Wikipedia defines consensus decision-making as “a group decision making process that not only seeks the agreement of most participants, but also the resolution or mitigation of minority objections. Consensus is usually defined as meaning both general agreement, and the process of getting to such agreement.”
Consensus “...structure that moves a group towards unity” is the Quaker’s definition of consensus decision-making. I liked this definition the most.
The problem with "consensus management" involving many stakeholders, is that it takes a long time; and the quality of the decision is typically low due to the duration of the process, the unstructured nature of the process, and the necessary compromises that reduce things to the lowest common denominator.
When we look to our best practice research with fast teams, we see an alternative form of decision-making; one we called managed consensus. The operative word is "managed." The process is faster and it generates better quality decisions. Accomplished by getting smaller groups to reach agreement and then involving the larger group after the small-team has moved the ball forward.
Consensus is supposed to be good because it is said to be “inclusive, participatory, cooperative, and egalitarian.” Great objectives for any management system, but in practice we’ve observed, especially since the HR movement of the 1990s, it slows down organizations, to the point of “decision constipation” and nothing gets done.
Perhaps the best example of this was the launch of GM’s Saturn business, in the late 1980s where we saw consensus “gone wild,” with over 100 “work unit modules” (as they were called)--each module with 20 people--who together where “empowered” to run the business. They miss-understood the quality-circle concept they observed in Sweden and Japan, resulting in chaos and a 2 year slip in product development.
Typically, consensus management means a group of people attempt to convince one another that their position is the right one. We see a lack of leadership, focus and direction as the group meanders around through the discovery process of trying to converge on the decision. The HR department tells us this good since it means people are “buying-in” to the decision.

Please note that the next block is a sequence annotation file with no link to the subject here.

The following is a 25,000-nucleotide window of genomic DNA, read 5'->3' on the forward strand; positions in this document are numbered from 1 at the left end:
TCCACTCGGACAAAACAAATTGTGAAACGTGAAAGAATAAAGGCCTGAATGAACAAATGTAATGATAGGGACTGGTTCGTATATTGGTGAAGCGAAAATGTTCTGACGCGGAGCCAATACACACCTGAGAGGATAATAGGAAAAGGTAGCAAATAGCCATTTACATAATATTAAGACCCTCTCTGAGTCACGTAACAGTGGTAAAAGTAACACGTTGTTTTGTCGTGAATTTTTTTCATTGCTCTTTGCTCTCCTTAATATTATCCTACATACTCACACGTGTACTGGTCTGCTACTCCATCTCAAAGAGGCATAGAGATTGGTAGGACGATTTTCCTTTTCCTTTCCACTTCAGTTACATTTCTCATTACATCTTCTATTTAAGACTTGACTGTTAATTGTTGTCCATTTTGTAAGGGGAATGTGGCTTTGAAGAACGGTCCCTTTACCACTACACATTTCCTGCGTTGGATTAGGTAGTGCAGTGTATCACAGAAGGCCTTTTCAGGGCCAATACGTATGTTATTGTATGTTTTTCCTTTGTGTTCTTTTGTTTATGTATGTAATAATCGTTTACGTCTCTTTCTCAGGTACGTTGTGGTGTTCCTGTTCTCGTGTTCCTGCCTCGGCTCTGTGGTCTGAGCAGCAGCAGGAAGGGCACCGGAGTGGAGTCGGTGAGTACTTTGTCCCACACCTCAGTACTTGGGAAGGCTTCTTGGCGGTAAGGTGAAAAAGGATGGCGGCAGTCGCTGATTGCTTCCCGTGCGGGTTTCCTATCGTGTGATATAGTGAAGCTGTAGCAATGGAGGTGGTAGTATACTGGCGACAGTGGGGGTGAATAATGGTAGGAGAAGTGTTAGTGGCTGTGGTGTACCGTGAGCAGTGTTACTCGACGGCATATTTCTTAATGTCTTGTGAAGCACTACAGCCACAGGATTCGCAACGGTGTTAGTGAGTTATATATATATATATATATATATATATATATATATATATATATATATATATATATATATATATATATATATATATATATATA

As this unstructured process goes on the decision window closes and then slips by. Time is sacrificed to the group’s need to reach agreement and feel, “part-of” the process. The cost of delay, usually out weights the value of this egalitarian process.
We’ve often said that, “It is better to be roughly right than exactly wrong.” When teams reach agreement quickly, they have time to iterate going forward in order to improve, yet when teams delay and then make the wrong decision it can have catastrophic consequences.
Eventually, in my animation... my “dots” reach a conclusion that they all agree on, but at the cost of time and delay.
The alternative is not top-down dictatorship, rather what we call “managed consensus.” This concept grew out of watching high performance management teams continually getting the benefits of consensus management, but doing it quickly.
First, consensus requires leadership. For some reason, “Triads” of three people need to agree in order to create the foundation for critical mass. Don’t know what, perhaps this is a topic for another study, but we’ve observed that it takes three people to create a catalyst for movement.
The Triad build a model of the decision alternatives. This is the framework for the larger group to scrub. This is the beginning of group convergence on the goal. The larger group scrubs the model, and through this process gains better understanding of the decision variables. The scrubbing process is structured and focused. It permits ideas to be shared in the context of the structure and view-points to be heard. This in itself creates that, “Buy-in” the HR people talk about.
Further, the Triad leadership team engages the stakeholders in defining how to execute the decision. This is in the form of a schedule. This group planning process is essential to getting everyone on “the same page” in terms of who, what, when, and where.
This is really a true form of inclusive participatory management, where all the players get to provide inputs and insights, but in the context of the structure defined by the leadership Triad. The result is better and faster decisions and a process that is more true to the core values of the consensus process.